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A New Age of Recruiting


(Michael J. LeBrecht II / Deuce3 Photography)

Since the 2005 NBA season, a new rule was put in place to force high school basketball players to play somewhere else, whether it is college or in Europe or Asia, before they could declare for the NBA draft. Overall this has drastically improved the NBA and the quality of the players entering the league. There are so many examples of guys coming out of high school who were supposed to be superstars and ended up being absolute busts. Not only did this hurt the NBA, but it was even more detrimental to the kids who did not pan out for the NBA. Without a college degree or any experience of basketball outside of high school, many players struggled after their short NBA careers. However, this rule change not only affected the NBA, but more so the way in which college teams recruited players who were “5-Star” recruits that were coming to college for one year and then leaving for the NBA.

The best example of teams who use the “one and done” system is John Calipari and the Kentucky Wildcats. Since he left Memphis for the job at Kentucky, he has had one of the best, if not the best recruiting classes every single year. The problem with this is that it does not necessarily mean they will win a National Championship. It has become more and more apparent that the key to winning in college basketball is the perfect combination of experienced players along side one or two 5-star recruits. The two best examples of this are Mike Krzyzewski at Duke and Bill Self of Kansas. Duke has been one of the best college programs in the nation since Krzyzewski became in head coach in 1980. He has always been able to figure out how to get players who are committed to playing for four years, as well as the guys who are coming to college for one year and then leaving for the NBA. On their current team, he has four juniors in the starting lineup with the number one recruit in last years class, Austin Rivers. Having older, more experienced players really helps guys like Rivers out, showing him the ropes and keeping his ego in check. As far as Kansas, while they are having a down year, Bill Self has led the Jayhawks to the best record and most wins of any college team since he joined the team in 2004. Recruiting was always one of Self’s strengths and he has done a fantastic job so far at Kansas.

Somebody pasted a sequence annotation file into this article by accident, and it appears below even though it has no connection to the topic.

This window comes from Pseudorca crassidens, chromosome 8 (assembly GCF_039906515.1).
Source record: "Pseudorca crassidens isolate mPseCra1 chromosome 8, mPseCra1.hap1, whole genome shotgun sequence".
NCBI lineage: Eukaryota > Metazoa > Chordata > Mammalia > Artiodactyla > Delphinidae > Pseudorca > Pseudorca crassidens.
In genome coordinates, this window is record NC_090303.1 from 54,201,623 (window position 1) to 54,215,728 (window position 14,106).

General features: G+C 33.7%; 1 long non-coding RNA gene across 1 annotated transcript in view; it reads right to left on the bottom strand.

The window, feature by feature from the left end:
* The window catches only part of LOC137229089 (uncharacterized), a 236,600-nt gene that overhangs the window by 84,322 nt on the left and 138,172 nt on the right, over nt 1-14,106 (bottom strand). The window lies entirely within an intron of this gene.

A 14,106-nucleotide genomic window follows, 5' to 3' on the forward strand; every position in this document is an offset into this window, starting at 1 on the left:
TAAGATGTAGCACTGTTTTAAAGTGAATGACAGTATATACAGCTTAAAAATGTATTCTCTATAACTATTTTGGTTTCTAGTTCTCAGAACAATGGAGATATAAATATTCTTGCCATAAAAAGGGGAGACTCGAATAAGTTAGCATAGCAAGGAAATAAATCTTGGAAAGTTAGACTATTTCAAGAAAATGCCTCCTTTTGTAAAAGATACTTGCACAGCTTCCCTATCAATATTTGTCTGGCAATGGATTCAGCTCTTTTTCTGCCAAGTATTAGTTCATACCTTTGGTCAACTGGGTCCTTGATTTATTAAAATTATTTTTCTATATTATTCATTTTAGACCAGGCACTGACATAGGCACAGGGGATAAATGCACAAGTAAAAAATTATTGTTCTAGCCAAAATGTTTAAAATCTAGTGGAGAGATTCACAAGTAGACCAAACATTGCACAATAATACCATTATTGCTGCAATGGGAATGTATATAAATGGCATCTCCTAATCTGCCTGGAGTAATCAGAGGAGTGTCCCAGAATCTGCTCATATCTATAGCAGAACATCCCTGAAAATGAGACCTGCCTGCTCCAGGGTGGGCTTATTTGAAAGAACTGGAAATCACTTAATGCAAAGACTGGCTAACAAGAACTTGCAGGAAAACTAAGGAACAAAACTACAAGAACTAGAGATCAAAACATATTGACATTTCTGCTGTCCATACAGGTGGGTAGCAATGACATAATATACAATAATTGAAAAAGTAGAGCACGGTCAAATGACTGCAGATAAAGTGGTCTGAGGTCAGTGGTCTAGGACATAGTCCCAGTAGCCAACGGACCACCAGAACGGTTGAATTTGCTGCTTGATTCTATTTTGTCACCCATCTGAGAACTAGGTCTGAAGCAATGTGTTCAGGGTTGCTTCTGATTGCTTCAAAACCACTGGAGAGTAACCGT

(Nick Krug)

While there’s no doubt he had a stellar class of recruits in Mario Chalmers, Brandon Rush, Russell Robinson, Darrell Arthur, Cole Aldrich and Sherron Collins, the key was that he was able to keep all of those guys at KU for at least three years. That year they won the National Championship and right after Kansas had, what was supposed to be a mediocre recruiting class. It turned out that Marcus and Markieef Morris, who were ranked above 80 in the Rivals top 150 players, ended up being superstar college basketball players and mid-first round picks in this year’s NBA draft.

(Nick Krug)

It looks like there should, and will be a shift in the focus of many of the college basketball power houses, in the type of players that they will heavily recruit. While it’s great to have the best recruits who are going to stay for a year, the best way to achieve sustained success is by building recruiting classes with the “second-tier” players and developing them into superstars.

About J.B. Blanchard

I am senior journalism major at DePaul University using this blog as a launching pad hopefully for a career as a sports writer. I am very passionate about all sports and always up to date on the latest sports scores, news and hot topics.

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